Here is a video from that period, in which members of my church and of the Quaker House joined in speaking up against discrimination against GLBT people:

Since entering retirement from the Quaker House, Chuck has not stopped. He continues to be a voice for equal rights, for peace, and for God’s love who is changing the conversation in the south.

Below I include an article Chuck has written about a recent action Chuck has been involved in. Thank you, Chuck, for continuing to fight the good fight! You are changing the south for the better.

And I’m not just whistling Dixie here!

Your progressive redneck preacher,

Micah

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My Moral Monday — July 22 2013

by Chuck Fager

Which Monday Is Best For Getting Arrested in Carolina? How About THIS Monday??

Why? A New Round of Racist Voter Suppression, for Starters. . .

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The “Moral Monday” protests in North Carolina’s capital have focused on various issues on succeeding Mondays: cuts in unemployment compensation & Medicaid; assaults on women’s reproductive rights; damage to schools — the list of depredations by the extremist legislature is so long that the protests could go on for months without repeating a topic. And on each Monday, those with special concern have entered the legislative building and submitted to arrest. The civil disobedience so far has been a model of discipline and decorum. The national media is starting to notice what’s been going on here for three months running.

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Today (July 22) the focus is to be the legislature’s blatantly racist efforts at vote suppression. It’s a multi-faceted assault, which I won’t try to describe in detail here; google to learn more. Suffice it to say that after attending several of these protests, today is my day to put on the plastic handcuffs.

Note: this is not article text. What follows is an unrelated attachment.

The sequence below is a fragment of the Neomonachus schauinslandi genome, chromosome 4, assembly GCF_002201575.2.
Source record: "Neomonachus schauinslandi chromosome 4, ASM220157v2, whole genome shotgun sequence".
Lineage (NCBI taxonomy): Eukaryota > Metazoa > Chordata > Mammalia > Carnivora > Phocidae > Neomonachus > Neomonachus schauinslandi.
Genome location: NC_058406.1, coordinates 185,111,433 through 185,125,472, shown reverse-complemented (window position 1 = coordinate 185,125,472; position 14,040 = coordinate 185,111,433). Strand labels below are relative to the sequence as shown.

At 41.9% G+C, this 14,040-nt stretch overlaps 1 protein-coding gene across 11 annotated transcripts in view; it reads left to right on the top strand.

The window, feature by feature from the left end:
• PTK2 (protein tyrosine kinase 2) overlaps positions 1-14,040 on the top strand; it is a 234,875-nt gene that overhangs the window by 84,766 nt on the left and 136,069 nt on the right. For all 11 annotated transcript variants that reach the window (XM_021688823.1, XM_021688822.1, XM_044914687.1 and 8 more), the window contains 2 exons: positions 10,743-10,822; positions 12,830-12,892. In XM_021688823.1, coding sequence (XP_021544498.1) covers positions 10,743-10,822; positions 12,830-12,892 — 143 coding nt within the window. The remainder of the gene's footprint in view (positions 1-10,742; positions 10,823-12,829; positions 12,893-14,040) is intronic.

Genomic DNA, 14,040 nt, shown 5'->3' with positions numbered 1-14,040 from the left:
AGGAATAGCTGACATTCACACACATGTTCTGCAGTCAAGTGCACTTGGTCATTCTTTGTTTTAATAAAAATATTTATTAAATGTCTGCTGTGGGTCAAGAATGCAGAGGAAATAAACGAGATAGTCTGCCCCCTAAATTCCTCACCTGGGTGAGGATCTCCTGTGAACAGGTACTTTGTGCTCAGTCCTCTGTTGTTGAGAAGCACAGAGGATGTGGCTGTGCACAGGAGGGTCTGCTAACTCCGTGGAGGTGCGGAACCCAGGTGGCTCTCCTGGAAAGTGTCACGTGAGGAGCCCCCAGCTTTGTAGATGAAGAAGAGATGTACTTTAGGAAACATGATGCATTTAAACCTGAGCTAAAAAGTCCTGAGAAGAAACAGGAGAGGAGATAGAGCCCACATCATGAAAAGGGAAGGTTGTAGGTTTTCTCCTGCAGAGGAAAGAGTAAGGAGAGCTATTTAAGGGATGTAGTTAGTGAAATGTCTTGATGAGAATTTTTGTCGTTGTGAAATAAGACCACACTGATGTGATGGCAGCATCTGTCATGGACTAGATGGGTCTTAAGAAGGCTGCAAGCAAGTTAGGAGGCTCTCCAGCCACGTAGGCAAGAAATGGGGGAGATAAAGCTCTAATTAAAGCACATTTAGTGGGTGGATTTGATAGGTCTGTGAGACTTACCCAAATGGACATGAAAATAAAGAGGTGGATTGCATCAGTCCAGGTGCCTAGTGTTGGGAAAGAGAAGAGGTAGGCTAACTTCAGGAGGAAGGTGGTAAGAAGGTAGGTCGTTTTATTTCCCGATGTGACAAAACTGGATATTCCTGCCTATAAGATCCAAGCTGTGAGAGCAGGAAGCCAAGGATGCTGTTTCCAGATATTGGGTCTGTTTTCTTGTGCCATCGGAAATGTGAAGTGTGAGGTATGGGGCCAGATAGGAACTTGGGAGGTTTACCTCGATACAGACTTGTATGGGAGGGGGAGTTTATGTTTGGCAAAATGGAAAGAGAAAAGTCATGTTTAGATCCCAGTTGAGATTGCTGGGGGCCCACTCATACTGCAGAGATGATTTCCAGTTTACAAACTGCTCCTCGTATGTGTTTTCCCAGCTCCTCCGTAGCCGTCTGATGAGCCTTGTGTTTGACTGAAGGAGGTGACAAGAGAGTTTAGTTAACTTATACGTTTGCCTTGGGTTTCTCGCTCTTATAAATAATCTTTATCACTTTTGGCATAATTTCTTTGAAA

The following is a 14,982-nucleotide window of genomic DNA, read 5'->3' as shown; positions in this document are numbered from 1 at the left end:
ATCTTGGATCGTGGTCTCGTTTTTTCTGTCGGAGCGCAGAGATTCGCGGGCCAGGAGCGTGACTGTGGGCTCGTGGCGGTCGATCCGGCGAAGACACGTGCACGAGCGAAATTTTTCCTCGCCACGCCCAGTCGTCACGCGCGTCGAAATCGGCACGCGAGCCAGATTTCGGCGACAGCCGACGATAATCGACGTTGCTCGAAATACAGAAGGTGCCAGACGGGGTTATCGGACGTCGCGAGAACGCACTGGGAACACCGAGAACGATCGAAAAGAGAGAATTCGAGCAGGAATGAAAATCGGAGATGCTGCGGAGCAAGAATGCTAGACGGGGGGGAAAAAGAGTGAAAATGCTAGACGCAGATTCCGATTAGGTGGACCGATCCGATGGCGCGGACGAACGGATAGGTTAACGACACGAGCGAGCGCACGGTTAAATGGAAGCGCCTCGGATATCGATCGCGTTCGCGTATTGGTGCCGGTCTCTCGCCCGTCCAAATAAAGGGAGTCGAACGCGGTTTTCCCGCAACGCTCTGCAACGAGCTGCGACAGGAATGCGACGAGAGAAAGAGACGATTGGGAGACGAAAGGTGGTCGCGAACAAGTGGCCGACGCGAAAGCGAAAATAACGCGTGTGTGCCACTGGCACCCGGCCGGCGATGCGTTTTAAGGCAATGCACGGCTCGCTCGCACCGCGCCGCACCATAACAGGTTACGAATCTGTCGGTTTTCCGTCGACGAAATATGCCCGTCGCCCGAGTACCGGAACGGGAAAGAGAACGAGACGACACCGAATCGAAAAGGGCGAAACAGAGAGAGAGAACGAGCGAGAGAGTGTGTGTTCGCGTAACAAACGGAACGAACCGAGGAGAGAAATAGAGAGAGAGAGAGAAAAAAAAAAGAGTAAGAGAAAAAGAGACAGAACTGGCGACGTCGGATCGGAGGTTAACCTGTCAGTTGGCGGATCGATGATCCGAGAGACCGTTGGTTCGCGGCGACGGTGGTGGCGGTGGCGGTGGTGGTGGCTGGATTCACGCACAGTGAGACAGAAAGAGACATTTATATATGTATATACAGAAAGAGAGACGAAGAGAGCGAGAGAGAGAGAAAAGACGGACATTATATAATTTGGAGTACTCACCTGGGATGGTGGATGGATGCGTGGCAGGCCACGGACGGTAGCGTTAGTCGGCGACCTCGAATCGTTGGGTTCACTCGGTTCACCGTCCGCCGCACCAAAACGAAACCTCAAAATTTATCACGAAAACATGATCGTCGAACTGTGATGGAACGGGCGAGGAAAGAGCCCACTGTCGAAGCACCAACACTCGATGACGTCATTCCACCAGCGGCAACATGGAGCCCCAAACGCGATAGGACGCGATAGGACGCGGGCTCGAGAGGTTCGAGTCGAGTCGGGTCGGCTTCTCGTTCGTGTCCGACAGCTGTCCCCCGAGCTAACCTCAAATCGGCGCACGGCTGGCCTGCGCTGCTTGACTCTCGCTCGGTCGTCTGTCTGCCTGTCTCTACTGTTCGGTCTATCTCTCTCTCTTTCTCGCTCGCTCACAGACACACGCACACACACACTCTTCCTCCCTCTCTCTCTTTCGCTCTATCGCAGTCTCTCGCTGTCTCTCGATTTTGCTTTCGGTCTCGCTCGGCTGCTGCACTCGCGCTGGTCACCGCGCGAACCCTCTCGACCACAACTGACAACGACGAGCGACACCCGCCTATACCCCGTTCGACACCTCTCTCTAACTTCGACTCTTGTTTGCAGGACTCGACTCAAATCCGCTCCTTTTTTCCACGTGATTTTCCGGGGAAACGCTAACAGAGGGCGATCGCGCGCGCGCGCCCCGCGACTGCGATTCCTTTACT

Why? Nobody is trying to stop me from voting: I have all the IDs they want, and I’m white to boot. But struggling to end racist vote suppression is where I came in: 48 years ago, marching with Dr. King in 1965, I was arrested three times in the Selma, Alabama voting rights campaign which produced the Voting Rights Act and changed America.

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For 48 years, I thought that story had a happy ending. But a month ago the Supreme Court cut the guts out of the Act, opening the door to the current NC legislative assault, and many more like in other states.

Thus, if for nothing more than a kind of stubborn loyalty — to the memories of Jimmie Lee Jackson, James Reeb, Viola Liuzzo, and Jonathan Daniels and others who paid the big price for the cause–plus of course Dr. King, and the nameless hundreds more who endured jail, beatings, and other quieter forms of violence there — today will be my day. Or maybe it’s just a reluctance to let go of one of the few public acts of my adult life that I can still look back on and say: that–that accomplished something worthwhile.

The arrests are symbolic, of course; on our side, carefully choreographed and extensively prayed over; on the other, the cops have been on good behavior, so I’m unlikely to come home with bruises or broken bones. Nor do I expect our symbolic blowing of Joshua horns to bring the walls of this Jericho tumbling down: to speak plainly, the NC legislature has blithely ignored all the protests so far, and stuck to its agenda of dismantling almost all the institutions, laws, and safeguards that made this state at least in part a more humane place than, say, Mississippi.

(That’s my proposed slogan for the campaign of 2014 here: “Reclaim Carolina: Because One Mississippi Is enough.”)

All the same, I’m going to do it, so wish me luck. And if you’re here in NC, maybe next week it can be your turn. And if you’re not here, maybe it’s time to start something in your state . . . .